This week Meta unveiled its Meta Quest Pro, a new VR headset priced around half the price of the pre-inflation mortgage payments. To glorify the headset’s $1500 price, Meta made some fun changes to its privacy policies, including an “Eye tracking privacy Notice.” It states that it will utilize eye-tracking information to “help Meta personalize your experiences and enhance Meta Quest.” Are they going to track eyes for advertisements? Let’s get deeper into this
It doesn’t explicitly state that Meta will use the information for marketing purposes; however, “personalizing the experience” is the standard privacy-related term for targeted advertisements. Meta executives have been clear about the policy if you have any concerns.
Eye tracking data can be utilized “in the interest of understanding whether people are interested in advertisements positively or negatively,” said Meta’s head of global affairs, Nick Clegg, in an interview with the FT.
You can decide whether you’re happy with targeted advertisements; technology will take data collection to levels we’ve never seen before. Quest Pro isn’t just going to inform Meta about what you’re interested in; tracking your face and eyes will give the company new information about your feelings.
“We are aware that this type of information could be used to identify people’s feelings, specifically emotions such as anxiety or happiness,” said Ray Walsh. He is a researcher in digital privacy at ProPrivacy. “When you can observe someone look at an advertisement to buy a new watch, stare for 10 seconds, smile, and think about whether they can afford it, it’s giving more data than ever.”
Meta has already created an array of technologies to serve these needs. Meta applied for patents on an apparatus to “adapts multimedia content” by analyzing facial expressions in January. It has been experimenting with capturing and manipulating people’s emotions for over 10 years. In January, it filed for patents on an electronic eyeball.
Despite the public’s privacy concerns regarding Meta, It could be difficult for those who utilize the company’s products to avoid activating the eye tracking feature due to the things they allow your avatar to perform.
“If Meta is successful, there’ll be a stigma that comes to the denial of that information,” ProPrivacy’s Walsh said. “You do not wish to appear as the sole person looking like a slack-faced zombie in a virtual space filled with people smiling and looking down.”
There are currently ads on display in Horizon Worlds, the company’s initial version in the Metaverse. Since Meta’s two-dimensional business model is so dependent on ads, the introduction of ads is likely. The company now offers some creators the opportunity to earn money from their time on Horizon Worlds by selling digital products.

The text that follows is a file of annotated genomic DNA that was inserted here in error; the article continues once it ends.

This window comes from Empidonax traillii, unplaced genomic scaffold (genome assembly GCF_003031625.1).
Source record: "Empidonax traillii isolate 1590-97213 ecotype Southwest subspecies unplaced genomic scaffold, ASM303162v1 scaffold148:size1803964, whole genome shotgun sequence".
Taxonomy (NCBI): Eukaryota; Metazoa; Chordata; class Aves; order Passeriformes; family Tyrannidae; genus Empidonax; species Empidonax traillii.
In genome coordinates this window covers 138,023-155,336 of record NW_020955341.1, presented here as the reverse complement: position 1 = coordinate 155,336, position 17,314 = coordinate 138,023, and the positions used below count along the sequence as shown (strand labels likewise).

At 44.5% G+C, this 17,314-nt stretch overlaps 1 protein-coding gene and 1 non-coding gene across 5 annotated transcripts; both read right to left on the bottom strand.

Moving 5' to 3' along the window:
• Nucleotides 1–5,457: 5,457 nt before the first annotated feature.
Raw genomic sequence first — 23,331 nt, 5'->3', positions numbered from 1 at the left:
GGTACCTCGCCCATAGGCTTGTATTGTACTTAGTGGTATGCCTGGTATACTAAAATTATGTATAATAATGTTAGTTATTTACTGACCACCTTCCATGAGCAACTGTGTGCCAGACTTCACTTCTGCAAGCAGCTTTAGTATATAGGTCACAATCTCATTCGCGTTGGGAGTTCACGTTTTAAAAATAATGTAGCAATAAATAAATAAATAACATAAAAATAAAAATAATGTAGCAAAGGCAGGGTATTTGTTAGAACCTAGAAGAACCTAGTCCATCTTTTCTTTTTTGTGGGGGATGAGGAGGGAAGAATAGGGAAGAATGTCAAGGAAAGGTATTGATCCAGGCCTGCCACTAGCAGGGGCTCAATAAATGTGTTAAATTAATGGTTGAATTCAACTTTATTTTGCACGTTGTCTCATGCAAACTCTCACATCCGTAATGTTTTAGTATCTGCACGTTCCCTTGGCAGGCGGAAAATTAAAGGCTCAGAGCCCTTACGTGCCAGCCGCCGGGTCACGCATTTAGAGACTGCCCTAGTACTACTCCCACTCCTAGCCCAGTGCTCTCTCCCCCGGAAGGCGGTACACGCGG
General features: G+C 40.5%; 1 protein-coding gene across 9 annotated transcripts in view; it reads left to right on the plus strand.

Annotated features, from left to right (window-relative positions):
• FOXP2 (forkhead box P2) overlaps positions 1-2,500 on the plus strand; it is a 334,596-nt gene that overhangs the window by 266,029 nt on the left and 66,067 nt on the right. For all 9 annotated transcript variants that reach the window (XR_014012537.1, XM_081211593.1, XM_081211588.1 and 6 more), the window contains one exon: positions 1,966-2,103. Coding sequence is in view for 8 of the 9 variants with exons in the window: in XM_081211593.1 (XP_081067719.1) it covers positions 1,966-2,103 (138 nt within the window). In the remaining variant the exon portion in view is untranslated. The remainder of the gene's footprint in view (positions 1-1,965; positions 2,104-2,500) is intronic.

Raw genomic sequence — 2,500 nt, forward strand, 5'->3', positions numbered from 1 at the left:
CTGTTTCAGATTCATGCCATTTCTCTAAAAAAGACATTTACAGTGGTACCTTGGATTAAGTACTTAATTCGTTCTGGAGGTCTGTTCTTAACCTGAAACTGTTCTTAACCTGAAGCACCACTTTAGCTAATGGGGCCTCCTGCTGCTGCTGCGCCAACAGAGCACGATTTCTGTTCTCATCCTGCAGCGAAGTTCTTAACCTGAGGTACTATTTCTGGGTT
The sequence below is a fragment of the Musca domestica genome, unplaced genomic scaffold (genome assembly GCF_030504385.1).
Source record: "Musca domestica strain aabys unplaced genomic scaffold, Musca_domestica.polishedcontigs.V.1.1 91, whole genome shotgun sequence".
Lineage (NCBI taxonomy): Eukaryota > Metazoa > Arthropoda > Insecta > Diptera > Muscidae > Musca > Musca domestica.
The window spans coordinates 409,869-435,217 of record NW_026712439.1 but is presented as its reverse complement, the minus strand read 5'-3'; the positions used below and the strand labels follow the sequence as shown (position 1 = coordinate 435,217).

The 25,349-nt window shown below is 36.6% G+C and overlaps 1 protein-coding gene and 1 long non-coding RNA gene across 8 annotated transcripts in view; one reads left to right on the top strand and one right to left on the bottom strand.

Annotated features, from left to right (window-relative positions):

Eye-tracking data can be used to analyze what you’re planning to buy. You might spend an extra few seconds looking at a costly digital fedora, and the company offers you a discount voucher one hour later. But analyzing your emotional state opens an entirely new avenue for targeted advertisements.
Digital marketing is about presenting the correct advertisement at the right time. Walsh suggests that advertisers can create campaigns using content specifically designed to appeal to people who feel unhappy or more positive advertisements for happy people.
There are specific rules that companies must be aware of when they’re monitoring your body, as opposed to watching every single touch you make on your phone, for which there are a few US regulations.
Many states have passed biometrics laws regulating information associated with physical traits. The most important rule is Illinois’ Biometric Information Privacy Act (BIPA), which requires businesses to seek your permission before taking or processing biometric information.
It’s perhaps the nation’s most robust privacy law, granting individuals the right to sue companies for breaching the law. Most other state laws allow regulators to take action and enforce the law, making enforcement harder. However, Google, Meta, Snap, and others have all settled BIPA lawsuits with several hundred million dollars.
Meta has a poor history of privacy for facial recognition. Millions of Facebook users did not have a privacy setting that allowed them to disable facial recognition for more than two years until Meta could fix the issue. Last year, meta made a comical victory when it removed the Facebook facial recognition functions and erased around one billion prints of faces.
However, the company hasn’t made any promises to end the use of facial recognition data. Now we’re with a new, shiny product that can measure the windows that lead to your soul. There is a question, however, about what Meta will do with the information once you have handed the data over.